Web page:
The book appears to have very few aspects or specific sections in need of improvement. The discussion of variable scoping, in Chapter 4, is too cursory (no database pun intended). In terms of the book's sample code, I found countless cases of inconsistency of formatting — specifically, operators such as "||" and "=" being jammed up against their adjacent elements, without any whitespace to improve readability. These minor flaws could be easily remedied in the next edition. Some programming books make similar mistakes, but throughout their text, which is even worse. Fortunately, most of the code in this book is neatly formatted, and the variable and program names are generally descriptive enough.

Some of the book's material could have been left out without great loss — thereby reducing the book's size, weight, and presumably price. The two chapters on basic and advanced SQL tuning contain techniques and recommendations covered with equal skill in other MySQL books, and were not needed in this one. On the other hand, sloppy developers who churn out lamentable code might argue that the last chapter, which focuses on best programming practices, could also be excised; but those are the very individuals who need those recommendations the most.

Fortunately, the few weaknesses in the book are completely overwhelmed by its positive qualities, of which there are many. The coverage of the topics is quite extensive, but without the repetition often seen in many other technical books of this size. The explanations are written with clarity, and provide enough detail for any experienced database programmer to understand the general concepts, as well as the specific details. The sample code effectively illustrates the ideas presented in the narration. The font, layout, organization, and fold-flat binding of this book, all make it a joy to read — as is characteristic of many of O'Reilly's titles.

Moreover, any programming book that manages to lighten the load of the reader by offering a touch of humor here and there, cannot be all bad. Steven Feuerstein is the author of several well-regarded books on Oracle, and it was nice to see him poke some fun at the database heavyweight, in his choice of sample code to demonstrate the my_replace() function: my_replace( 'We love the Oracle server', 'Oracle', 'MySQL').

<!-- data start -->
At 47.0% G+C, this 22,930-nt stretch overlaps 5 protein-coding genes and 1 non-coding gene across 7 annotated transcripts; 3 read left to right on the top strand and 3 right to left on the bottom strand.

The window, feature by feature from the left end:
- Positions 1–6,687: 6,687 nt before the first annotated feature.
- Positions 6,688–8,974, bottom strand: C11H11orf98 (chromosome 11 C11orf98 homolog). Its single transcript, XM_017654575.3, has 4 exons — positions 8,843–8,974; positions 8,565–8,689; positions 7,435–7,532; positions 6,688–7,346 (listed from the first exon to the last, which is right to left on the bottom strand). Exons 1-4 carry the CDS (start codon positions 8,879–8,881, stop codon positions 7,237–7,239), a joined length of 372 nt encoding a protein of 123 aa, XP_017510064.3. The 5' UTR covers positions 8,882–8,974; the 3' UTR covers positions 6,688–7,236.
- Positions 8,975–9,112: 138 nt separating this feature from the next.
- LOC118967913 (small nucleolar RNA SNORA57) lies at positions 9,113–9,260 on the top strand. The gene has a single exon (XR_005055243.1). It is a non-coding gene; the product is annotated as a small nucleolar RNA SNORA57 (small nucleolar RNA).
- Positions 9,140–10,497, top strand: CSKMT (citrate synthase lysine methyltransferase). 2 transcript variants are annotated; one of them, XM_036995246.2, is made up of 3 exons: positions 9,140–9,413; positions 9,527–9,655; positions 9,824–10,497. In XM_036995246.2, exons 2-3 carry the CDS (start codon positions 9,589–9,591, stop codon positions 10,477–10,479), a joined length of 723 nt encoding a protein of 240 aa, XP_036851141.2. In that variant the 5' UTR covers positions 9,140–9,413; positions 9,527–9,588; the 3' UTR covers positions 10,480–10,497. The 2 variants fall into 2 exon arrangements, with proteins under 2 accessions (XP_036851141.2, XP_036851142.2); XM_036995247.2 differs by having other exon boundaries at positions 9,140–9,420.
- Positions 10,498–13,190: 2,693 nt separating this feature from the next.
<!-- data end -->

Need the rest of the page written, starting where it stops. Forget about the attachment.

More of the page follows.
The prospective reader who would like to learn more about this book, can consult its Web page on O'Reilly's site. There they will find both short and full descriptions, confirmed and unconfirmed errata, a link for writing a reader review, an online table of contents and index, and a sample chapter (number 6, "Error Handling"), in PDF format. In addition, the visitor can download all of the sample code in the book (562 files) and the sample database, as a mysqldump file.

Overall, MySQL Stored Procedure Programming is adeptly written, neatly organized, and exhaustive in its coverage of the topics. It is and likely will remain the premier printed resource for Web and database developers who want to learn how to create and optimize stored procedures, functions, and triggers within MySQL.

Michael J. Ross is a Web programmer, freelance writer, and the editor of's free newsletter. He can be reached at, hosted by SiteGround.

You can purchase MySQL Stored Procedure Programming from Slashdot welcomes readers' book reviews -- to see your own review here, read the book review guidelines, then visit the submission page.
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MySQL Stored Procedure Programming

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  • What's your opinion (Score:4, Interesting)

    by CastrTroy ( 595695 ) on Wednesday April 18, 2007 @03:38PM (#18786863) Homepage
    I would like to know what slashdotters think is a good level of stuff to be putting into stored procedures. I've seen organizations where every single select query is put into a stored procedure. I've also seen places that avoid it like the plague. Personally I like to keep as much business logic as possible out of the database, but I realize it can speed up things considerably, so I use it where speed is critical. Is there any hope that stored procedures will become cross platform and work on all databases, at least to the level of SQL, so that there's some kind of standard, or do they just push us towards vendor lock-in?
  • Not really FUD (Score:3, Interesting)

    by Anonymous Coward on Wednesday April 18, 2007 @04:06PM (#18787269)
    It IS a little out of date, but the MySQL forums were dotted with little gems from the programming team like "if MySQL doesn't do it, you don't need it".